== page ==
Dodging the Second Great Depression and Weathering Storms

Ten years ago today Lehman Brothers filed for bankruptcy. The filing didn’t create the conditions that led to the near total collapse of our financial system and made what has become known as the Great Recession the greatest economic calamity since the Great Depression. But it was a monumental event. It transformed a recession into the Great Recession, eventually leading to stock markets losses of around 50 percent, innumerable business failures and business and personal bankruptcies, and massive unemployment (albeit nowhere near the levels of the Great Depression). And we’re still living with the fallout of the Great Recession to this day.

There is no doubt in my mind, Vera, that we were on the cusp of the Second Great Depression in 2008. But for the response of policy makers and regulators — most especially the Fed Chair and Treasury Secretary — the world easily could have slipped into another deep economic depression. All the bad economic consequences that befell us notwithstanding, we dodged the big bullet. This time.

I say this time because there will be other times to come. Economic cycles, including contractions, are unavoidable. Just ask history if you don’t believe me. Credit excesses inevitably build and build until the breaking point. Usually, those breaking points are run-of-the-mill recessions. But, occasionally, they’re bigger than that. Occasionally, they’re depressions.

Depressions and deep recessions are dangerous things. Bankruptcies multiply. Families fracture. Suicides rise. On a grander scale, they can lead to conflict and wars. Social strife. Revolutions. We know they’re bad, but we haven’t figured out a way to avoid them.

I don’t know if I’ll see another Great Recession or a depression in my lifetime. Maybe I will, maybe I won’t. But it’s almost certain you’ll see one. Maybe more than one.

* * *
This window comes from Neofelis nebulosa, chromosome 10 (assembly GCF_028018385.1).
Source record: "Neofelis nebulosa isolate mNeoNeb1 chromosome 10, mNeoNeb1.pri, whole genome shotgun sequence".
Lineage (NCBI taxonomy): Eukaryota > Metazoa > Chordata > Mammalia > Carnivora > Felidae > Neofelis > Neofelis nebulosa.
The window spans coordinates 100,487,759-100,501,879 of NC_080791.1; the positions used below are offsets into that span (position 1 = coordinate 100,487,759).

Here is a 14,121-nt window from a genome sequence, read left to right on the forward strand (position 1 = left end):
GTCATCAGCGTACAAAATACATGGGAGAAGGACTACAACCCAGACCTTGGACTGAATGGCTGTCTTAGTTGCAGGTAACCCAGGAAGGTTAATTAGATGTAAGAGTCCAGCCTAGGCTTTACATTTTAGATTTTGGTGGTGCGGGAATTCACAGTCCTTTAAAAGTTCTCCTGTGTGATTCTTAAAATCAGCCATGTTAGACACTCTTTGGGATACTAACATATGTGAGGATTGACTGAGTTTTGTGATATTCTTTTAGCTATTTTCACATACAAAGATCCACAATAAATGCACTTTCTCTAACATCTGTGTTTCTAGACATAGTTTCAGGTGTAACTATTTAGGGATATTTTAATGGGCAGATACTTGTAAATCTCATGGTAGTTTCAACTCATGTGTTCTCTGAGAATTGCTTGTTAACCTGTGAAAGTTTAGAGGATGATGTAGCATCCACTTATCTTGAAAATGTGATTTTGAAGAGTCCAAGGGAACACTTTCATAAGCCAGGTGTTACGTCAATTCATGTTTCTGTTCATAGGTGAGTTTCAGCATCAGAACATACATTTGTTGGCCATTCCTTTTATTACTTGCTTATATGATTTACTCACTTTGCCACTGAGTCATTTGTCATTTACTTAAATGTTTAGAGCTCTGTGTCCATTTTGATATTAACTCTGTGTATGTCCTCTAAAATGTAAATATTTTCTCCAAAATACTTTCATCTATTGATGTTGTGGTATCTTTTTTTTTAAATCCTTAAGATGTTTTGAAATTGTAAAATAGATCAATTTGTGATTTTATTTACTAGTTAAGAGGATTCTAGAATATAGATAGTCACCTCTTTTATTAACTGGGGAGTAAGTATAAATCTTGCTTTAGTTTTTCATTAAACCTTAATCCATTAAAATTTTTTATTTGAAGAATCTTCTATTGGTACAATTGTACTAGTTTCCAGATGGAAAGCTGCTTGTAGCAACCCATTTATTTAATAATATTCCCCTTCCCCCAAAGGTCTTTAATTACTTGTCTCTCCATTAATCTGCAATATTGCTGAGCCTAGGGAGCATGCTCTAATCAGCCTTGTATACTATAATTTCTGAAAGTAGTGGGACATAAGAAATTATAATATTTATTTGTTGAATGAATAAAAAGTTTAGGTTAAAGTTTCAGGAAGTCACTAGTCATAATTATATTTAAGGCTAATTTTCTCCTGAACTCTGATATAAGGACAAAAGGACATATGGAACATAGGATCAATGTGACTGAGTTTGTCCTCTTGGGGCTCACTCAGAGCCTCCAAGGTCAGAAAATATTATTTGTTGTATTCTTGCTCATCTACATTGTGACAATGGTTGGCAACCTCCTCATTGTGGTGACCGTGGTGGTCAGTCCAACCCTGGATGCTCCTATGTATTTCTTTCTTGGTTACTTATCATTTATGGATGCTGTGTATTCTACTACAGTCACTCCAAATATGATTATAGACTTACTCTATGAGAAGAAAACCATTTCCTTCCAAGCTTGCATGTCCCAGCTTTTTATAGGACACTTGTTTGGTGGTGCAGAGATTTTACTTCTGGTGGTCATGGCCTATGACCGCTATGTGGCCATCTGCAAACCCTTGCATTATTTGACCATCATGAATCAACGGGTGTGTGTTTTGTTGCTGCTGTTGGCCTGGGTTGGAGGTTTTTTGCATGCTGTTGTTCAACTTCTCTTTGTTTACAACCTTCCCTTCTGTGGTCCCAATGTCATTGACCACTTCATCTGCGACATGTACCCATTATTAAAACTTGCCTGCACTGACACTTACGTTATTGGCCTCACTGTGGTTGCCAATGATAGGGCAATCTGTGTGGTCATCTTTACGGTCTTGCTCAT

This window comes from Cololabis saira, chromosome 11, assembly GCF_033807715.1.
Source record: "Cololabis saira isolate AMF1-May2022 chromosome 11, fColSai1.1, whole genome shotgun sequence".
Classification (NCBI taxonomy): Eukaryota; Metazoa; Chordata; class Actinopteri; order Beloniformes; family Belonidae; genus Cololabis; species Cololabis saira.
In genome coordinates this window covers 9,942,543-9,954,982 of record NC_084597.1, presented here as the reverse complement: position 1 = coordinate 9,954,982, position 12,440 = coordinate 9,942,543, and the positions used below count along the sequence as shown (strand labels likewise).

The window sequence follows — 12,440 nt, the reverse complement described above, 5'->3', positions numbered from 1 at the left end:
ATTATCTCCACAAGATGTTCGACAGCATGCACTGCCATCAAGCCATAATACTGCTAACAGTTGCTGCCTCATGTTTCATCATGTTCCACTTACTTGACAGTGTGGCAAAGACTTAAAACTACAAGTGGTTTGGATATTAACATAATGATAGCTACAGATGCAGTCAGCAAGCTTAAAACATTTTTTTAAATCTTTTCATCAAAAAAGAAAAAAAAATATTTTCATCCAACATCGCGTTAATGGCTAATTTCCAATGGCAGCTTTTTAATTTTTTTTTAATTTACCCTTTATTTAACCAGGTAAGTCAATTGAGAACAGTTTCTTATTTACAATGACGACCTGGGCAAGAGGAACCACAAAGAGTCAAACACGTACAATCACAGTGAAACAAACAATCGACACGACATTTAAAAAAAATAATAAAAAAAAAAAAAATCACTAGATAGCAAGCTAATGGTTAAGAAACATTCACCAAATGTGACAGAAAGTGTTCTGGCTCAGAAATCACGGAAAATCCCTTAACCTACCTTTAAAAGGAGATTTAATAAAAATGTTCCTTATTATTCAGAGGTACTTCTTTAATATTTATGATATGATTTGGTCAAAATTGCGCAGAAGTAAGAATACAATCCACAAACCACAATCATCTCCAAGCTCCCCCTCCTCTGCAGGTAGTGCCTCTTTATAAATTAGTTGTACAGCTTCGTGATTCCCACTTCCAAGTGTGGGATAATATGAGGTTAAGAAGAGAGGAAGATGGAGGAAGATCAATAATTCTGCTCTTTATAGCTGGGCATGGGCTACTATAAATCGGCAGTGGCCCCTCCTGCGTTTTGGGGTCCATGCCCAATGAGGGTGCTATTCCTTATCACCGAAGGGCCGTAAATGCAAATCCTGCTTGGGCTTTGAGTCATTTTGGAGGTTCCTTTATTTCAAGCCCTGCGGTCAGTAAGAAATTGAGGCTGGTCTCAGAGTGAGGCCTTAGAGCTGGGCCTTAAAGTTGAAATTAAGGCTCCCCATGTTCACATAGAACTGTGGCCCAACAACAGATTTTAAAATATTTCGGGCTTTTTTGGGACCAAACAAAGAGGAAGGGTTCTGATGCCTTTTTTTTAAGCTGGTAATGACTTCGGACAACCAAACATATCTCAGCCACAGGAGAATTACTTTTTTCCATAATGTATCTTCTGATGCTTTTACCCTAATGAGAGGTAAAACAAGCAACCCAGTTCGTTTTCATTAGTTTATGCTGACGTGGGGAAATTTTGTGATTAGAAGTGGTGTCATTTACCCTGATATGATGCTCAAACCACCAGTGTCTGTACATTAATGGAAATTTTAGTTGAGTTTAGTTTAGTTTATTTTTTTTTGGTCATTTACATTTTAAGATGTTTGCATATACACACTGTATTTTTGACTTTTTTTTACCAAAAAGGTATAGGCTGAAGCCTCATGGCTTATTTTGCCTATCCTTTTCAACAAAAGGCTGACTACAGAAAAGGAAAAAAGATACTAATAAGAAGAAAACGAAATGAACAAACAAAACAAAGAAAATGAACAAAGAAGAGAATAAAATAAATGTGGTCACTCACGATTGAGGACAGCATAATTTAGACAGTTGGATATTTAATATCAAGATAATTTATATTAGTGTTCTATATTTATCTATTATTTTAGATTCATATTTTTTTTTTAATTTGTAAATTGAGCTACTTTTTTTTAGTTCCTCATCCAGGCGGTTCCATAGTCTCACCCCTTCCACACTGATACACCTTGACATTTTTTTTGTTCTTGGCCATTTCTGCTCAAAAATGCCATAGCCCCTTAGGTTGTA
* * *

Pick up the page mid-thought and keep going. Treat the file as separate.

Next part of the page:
These events can wipe people out financially, which is something to keep in mind. It’s easy to live life by extrapolating the present, assuming today’s conditions will last forever. But they never do. Sometimes things take a turn for the better. Sometimes hard times catch us unawares.

It’s good to be aware. You can eliminate or reduce many risks by simply paying attention. And not being caught unawares.

It’s also good to be well positioned to weather the economic storms that most assuredly will buffet the country from time to time. Just like some people who live on the Outer Banks are always prepared for the big storm. They don’t know when it will come. But they know it will come. And they’ll be as prepared as they can be.

The good thing about storms is they don’t last forever. They pass. And then the skies clear and people rebuild and get on with their lives. Most people. But not everyone. Storms claim victims. Perhaps some are inevitable. But many are avoidable.

We can’t avoid storms. But we can be aware. And realize they’re coming. Someday. Unannounced. Yet not necessarily a surprise.

It’s how we weather them that counts.

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